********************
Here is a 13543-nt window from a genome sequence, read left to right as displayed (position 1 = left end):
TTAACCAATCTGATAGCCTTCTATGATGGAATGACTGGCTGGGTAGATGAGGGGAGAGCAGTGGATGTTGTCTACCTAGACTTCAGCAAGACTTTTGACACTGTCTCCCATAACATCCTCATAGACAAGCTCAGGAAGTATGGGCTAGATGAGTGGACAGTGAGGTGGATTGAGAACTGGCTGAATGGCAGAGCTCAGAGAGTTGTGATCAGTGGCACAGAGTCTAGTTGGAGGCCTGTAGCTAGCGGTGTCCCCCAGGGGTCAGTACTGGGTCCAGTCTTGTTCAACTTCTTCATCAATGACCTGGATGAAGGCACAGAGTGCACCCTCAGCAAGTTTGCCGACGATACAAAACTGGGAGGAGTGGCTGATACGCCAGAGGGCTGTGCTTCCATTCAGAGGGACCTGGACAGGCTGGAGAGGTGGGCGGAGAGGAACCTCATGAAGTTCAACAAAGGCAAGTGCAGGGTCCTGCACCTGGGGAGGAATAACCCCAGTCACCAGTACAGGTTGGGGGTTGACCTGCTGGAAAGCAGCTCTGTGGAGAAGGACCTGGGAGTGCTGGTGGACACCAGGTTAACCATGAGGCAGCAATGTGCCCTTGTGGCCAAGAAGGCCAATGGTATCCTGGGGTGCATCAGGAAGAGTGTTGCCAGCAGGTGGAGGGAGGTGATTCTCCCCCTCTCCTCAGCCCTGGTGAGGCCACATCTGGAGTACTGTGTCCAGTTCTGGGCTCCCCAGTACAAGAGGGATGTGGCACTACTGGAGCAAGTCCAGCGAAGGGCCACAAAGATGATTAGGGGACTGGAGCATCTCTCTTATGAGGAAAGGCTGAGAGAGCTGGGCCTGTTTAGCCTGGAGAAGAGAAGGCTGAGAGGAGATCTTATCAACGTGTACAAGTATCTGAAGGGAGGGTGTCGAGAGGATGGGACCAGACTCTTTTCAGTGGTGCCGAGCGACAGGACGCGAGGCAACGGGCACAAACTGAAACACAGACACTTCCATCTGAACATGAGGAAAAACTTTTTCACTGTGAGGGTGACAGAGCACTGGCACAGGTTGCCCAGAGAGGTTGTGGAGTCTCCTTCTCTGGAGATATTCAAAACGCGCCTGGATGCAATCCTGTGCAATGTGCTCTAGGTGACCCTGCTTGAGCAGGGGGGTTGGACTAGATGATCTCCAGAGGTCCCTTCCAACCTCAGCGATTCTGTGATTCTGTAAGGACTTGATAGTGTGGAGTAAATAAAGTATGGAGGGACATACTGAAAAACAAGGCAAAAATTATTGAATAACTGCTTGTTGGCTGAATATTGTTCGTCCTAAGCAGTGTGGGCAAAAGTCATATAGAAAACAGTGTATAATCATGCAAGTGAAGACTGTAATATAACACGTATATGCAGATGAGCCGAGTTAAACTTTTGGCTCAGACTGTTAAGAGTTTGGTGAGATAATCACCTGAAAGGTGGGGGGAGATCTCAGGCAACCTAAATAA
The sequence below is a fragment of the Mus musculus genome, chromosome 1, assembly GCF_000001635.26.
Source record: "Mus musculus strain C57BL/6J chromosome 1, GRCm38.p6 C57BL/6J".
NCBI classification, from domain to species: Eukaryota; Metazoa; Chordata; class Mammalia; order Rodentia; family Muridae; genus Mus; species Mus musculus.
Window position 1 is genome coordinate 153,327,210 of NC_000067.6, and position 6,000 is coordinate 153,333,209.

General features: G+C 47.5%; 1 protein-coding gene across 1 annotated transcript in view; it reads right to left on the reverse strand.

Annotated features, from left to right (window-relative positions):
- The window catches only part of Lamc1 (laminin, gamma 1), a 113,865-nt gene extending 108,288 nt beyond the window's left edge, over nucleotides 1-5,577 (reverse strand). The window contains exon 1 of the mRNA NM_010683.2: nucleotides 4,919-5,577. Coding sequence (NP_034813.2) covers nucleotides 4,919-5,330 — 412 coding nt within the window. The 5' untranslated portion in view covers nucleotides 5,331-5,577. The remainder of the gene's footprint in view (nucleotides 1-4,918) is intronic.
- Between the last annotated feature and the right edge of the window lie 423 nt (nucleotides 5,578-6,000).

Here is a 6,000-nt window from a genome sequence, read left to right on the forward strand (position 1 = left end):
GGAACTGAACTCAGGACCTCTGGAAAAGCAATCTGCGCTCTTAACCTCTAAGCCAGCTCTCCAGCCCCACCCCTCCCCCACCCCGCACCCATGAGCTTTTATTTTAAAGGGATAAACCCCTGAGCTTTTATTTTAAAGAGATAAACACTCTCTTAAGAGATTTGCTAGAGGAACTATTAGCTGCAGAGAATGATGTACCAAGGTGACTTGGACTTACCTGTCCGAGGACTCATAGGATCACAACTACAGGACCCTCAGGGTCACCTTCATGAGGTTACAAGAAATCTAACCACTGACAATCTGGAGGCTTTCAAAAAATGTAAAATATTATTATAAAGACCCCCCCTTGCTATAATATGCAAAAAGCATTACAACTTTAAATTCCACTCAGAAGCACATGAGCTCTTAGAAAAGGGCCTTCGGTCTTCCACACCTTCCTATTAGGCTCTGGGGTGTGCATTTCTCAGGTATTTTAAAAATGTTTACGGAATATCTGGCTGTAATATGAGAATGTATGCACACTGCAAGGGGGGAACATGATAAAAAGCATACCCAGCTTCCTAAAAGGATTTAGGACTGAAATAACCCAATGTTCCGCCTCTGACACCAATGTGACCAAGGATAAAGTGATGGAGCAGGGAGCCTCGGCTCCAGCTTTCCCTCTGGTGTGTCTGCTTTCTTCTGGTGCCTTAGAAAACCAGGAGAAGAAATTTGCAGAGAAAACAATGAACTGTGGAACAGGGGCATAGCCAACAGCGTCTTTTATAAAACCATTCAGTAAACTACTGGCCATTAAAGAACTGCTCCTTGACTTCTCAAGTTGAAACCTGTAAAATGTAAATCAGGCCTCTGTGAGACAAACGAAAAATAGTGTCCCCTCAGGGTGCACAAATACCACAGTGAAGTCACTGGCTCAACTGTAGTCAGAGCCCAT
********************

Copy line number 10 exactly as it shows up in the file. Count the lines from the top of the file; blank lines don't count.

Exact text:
- Between the last annotated feature and the right edge of the window lie 423 nt (nucleotides 5,578-6,000).